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Document 32013D0516

2013/516/EU: Commission Decision of 6 July 2010 on the measure C 40/07 (ex NN 48/07) implemented by Romania for ArcelorMittal Tubular Products Roman S.A. (formerly Petrotub Roman S.A.) (notified under document C(2010) 4492) Text with EEA relevance

OJ L 280, 22.10.2013, p. 26–31 (BG, ES, CS, DA, DE, ET, EL, EN, FR, IT, LV, LT, HU, MT, NL, PL, PT, RO, SK, SL, FI, SV)
OJ L 280, 22.10.2013, p. 26–26 (HR)

In force

ELI: http://data.europa.eu/eli/dec/2013/516/oj

22.10.2013   

EN

Official Journal of the European Union

L 280/26


COMMISSION DECISION

of 6 July 2010

on the measure C 40/07 (ex NN 48/07) implemented by Romania for ArcelorMittal Tubular Products Roman S.A. (formerly Petrotub Roman S.A.)

(notified under document C(2010) 4492)

(Only the Romanian version is authentic)

(Text with EEA relevance)

(2013/516/EU)

THE EUROPEAN COMMISSION,

Having regard to the Treaty on the Functioning of the European Union, and in particular the first subparagraph of Article 108(2) thereof,

Having regard to the Agreement on the European Economic Area, and in particular Article 62(1)(a) thereof,

Having regard to the provisions of Annex VII, and Appendix A to Annex VII, to the Protocol on Transitional Measures to the Accession Treaty of Romania,

Having called on interested parties to submit their comments pursuant to the provision(s) cited above (1), and having regard to their comments,

Whereas:

I.   PROCEDURE

(1)

By letter dating from 2 February 2007, the Commission requested Romania to provide information regarding public debt waivers and the rescheduling of public debt for Petrotub Roman S.A. (hereinafter ‘Petrotub’) in the context of its privatisation in 2003 (following privatisation, the company was re-named Mittal Steel Roman, and subsequently ArcelorMittal Tubular Products S.A. (2) - hereinafter ‘AM Roman’).

(2)

By letter dated 25 September 2007, the Commission informed Romania that it decided to initiate the procedure laid down in Article 108(2) of the Treaty on the Functioning of the European Union (3) in respect of possible aid involved in the privatisation of Petrotub. The Decision was published in the Official Journal of the European Union  (4). The Commission invited interested parties to submit their comments on the measure.

(3)

Romania submitted its comments by letter of 26 November 2007, registered on the same date. By letters dated 28 January 2008, registered on 29 January 2008, ArcelorMittal (the parent company) and AM Roman (the subsidiary concerned) submitted their comments, which were communicated to Romania on 12 February 2008. Romania reacted by letter of 11 March 2008, registered on the same date.

(4)

The Commission requested additional information by letters of 26 February 2009, 8 October 2009 and 29 January 2010. Romania replied by letters of 27 April 2009, 19 October 2009 and 3 February 2010, all registered on the same dates.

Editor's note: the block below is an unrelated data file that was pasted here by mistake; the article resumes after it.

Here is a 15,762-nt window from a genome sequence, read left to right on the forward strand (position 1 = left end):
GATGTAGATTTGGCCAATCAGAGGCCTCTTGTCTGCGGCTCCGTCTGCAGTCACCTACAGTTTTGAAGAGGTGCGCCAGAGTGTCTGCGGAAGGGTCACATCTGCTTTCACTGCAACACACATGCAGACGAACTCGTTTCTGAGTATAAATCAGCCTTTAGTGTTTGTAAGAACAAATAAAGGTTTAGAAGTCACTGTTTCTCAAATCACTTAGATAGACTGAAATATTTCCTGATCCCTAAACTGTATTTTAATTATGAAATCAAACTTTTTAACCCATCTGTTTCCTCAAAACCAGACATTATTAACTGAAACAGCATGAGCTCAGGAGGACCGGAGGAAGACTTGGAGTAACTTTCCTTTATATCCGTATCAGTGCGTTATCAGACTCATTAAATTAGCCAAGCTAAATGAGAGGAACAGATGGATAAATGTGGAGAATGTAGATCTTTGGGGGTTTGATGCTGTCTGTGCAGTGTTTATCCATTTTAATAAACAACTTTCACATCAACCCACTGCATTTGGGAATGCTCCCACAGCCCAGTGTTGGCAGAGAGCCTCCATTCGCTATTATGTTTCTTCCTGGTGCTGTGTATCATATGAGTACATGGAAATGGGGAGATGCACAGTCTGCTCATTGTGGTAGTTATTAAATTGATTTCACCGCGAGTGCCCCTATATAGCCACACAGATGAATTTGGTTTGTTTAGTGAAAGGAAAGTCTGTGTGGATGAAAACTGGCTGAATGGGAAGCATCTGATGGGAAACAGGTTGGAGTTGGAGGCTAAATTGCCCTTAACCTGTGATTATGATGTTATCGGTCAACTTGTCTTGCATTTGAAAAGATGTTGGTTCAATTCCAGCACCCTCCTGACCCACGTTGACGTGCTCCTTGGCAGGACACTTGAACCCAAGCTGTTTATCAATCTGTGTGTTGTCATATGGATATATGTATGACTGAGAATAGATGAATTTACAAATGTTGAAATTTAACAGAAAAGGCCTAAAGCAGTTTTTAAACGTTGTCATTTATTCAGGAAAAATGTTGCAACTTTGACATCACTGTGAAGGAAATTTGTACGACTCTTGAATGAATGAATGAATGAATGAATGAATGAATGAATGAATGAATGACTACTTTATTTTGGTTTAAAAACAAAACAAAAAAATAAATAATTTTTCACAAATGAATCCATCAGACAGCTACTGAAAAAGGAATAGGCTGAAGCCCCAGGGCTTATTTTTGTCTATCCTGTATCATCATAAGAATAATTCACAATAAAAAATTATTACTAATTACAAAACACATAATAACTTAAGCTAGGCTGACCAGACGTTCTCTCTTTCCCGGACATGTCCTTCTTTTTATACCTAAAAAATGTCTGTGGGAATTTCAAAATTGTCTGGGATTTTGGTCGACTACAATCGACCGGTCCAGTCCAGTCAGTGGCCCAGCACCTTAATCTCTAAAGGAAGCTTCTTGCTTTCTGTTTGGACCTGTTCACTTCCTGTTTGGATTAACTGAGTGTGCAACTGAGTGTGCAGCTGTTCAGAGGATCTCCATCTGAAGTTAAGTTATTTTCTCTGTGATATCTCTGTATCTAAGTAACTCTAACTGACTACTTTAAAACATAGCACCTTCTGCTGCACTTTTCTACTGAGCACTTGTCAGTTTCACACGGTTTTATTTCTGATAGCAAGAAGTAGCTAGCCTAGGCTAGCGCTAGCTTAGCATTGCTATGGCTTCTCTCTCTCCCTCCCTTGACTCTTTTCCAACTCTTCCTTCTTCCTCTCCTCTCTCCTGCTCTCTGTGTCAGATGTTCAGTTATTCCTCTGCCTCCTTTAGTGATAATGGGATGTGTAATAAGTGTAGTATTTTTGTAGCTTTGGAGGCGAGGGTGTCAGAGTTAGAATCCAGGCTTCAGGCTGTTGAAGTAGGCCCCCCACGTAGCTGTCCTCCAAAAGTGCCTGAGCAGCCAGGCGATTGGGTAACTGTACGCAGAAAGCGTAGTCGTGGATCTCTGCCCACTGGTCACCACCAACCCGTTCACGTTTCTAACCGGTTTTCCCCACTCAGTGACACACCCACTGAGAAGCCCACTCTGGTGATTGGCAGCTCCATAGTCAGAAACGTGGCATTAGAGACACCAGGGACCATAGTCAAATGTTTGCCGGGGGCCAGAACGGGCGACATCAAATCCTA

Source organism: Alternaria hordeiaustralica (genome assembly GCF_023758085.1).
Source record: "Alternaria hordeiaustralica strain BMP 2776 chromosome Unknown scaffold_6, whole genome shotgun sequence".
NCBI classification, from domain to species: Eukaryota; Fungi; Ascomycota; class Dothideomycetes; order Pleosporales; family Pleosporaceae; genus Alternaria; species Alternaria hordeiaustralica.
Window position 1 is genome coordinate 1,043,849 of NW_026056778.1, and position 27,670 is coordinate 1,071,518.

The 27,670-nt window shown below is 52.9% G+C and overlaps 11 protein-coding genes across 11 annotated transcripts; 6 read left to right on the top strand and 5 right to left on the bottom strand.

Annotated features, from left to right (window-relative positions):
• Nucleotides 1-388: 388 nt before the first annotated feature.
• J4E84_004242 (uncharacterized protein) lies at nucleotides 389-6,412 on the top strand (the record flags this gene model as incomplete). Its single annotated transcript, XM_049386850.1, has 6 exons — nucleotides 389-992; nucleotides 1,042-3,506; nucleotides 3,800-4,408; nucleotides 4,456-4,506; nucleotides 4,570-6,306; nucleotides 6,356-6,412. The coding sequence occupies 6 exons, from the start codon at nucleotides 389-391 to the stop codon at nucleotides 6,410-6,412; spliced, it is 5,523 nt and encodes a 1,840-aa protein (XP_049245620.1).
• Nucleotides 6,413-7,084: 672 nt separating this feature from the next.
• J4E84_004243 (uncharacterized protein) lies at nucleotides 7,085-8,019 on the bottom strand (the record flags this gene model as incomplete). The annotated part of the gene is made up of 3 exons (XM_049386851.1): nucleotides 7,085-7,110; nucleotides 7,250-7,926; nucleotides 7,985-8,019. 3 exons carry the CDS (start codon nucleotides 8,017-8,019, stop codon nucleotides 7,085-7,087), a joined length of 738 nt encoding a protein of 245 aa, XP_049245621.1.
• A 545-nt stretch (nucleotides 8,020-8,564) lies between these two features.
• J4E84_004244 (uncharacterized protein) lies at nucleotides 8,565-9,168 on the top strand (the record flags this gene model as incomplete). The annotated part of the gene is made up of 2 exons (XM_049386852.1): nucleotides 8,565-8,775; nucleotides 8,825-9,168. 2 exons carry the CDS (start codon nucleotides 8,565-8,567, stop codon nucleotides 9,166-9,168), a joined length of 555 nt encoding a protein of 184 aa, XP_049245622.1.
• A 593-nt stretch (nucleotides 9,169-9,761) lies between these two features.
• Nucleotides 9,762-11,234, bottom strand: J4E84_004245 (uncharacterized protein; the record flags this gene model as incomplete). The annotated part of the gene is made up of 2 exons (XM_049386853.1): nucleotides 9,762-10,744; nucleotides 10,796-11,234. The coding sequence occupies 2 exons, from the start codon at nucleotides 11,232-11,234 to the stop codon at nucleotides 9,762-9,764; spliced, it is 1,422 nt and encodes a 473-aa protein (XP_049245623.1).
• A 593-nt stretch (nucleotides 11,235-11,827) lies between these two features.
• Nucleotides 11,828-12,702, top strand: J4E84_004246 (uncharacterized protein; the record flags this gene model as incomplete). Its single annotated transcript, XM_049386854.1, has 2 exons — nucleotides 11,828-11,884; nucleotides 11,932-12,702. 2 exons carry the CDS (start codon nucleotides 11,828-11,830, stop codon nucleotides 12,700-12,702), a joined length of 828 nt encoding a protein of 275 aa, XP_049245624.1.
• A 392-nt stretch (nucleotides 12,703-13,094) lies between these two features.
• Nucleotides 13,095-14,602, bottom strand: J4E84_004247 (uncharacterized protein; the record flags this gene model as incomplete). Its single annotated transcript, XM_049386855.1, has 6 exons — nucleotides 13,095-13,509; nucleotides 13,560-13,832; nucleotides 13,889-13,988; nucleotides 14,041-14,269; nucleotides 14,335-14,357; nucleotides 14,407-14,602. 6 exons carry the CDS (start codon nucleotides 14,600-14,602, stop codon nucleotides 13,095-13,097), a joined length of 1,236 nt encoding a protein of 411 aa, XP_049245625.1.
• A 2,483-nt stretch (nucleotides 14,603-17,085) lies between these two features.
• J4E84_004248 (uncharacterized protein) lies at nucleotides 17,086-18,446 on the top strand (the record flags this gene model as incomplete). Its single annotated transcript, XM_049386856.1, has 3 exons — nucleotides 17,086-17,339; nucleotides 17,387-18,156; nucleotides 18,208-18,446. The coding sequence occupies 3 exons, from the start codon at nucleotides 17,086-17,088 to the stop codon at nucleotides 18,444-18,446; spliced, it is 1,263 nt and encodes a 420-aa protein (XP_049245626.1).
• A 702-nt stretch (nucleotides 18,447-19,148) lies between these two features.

II.   DESCRIPTION OF THE FACTS

1.   The company

(5)

AM Roman is a seamless steel tubes producer located in Roman, a Romanian region receiving assistance under Article 107(3)(a) TFEU (5). Before privatisation in 2003, the company, then named Petrotub, was a producer of seamless steel tubes, whose production consisted of hot-rolled and cold-rolled steel tubes with diameters between 6 and 620 mm and wall width between 0,5 and 70 mm. These products have various applications in energy industries (oil, gas, chemicals, nuclear and conventional energy) and in the machinery and construction industries. After privatisation, the company continued to operate on the same product market. At present ArcelorMittal Tubular Products Holding B.V. Rotterdam NLD (of the ArcerlorMittal group) holds a 69,76 % stake in the company (6).

2.   The measure at stake

(6)

On 23 July 2003 the Romanian privatisation agency APAPS (now AVAS) (7) made public its intention to sell its 70 % stake in Petrotub. The privatisation took place through public tender. A sale agreement was signed with LNM Holdings NV (now ArcelorMittal) on 28 October 2003, for the purchase price of USD 6 million (EUR 5,1 million (8)).

(7)

In the context of privatisation, APAPS agreed on behalf of the Romanian state to write off public debt totalling EUR 22,5 million, and to reschedule the remaining public debt.

(8)

In 1998 Petrotub had contracted a commercial loan of DEM [30-50] (9) million [EUR 15-25 million] with duration until 2011 from the German development bank Kreditanstalt für Wiederaufbau (hereinafter ‘KfW’), in order to purchase a new mill from Mannesmann AG. The KfW financing package was secured on its different segments with State guarantees granted by Germany and Austria and a bank guarantee from the Romanian bank Banca Comercială Română (BCR). The German State guarantee was counter-guaranteed by the Romanian State. The Romanian counter-guarantee covered 85 % of the total KfW loan of DEM 30-50 million. Romania charged Petrotub a one-off fee of [3-7 %].

III.   THE OPENING DECISION

(9)

In the opening decision, the Commission informed Romania that the basis for opening the formal investigation procedure was Annex VII Section B on Steel Restructuring to the Protocol to the Accession Treaty of Romania (hereinafter ‘Annex VII’); and that, in the absence of specific provisions in Annex VII with respect to the legal situation of Romanian tube producers at the time of the privatisation, the Commission would investigate the existence and compatibility of State aid to AM Roman on that basis.

(10)

The Commission noted that the acquisition price (EUR 5,1 million) did not cover the loss incurred by the State in the form of the waiver of EUR 22,5 million of public debt to which the Romanian privatisation agency APAPS agreed in the context of privatisation.

(11)

Before the opening of the formal investigation procedure, Romania had provided a report by an external consultant (10) to show that privatisation on the given terms had been the most advantageous solution for the State.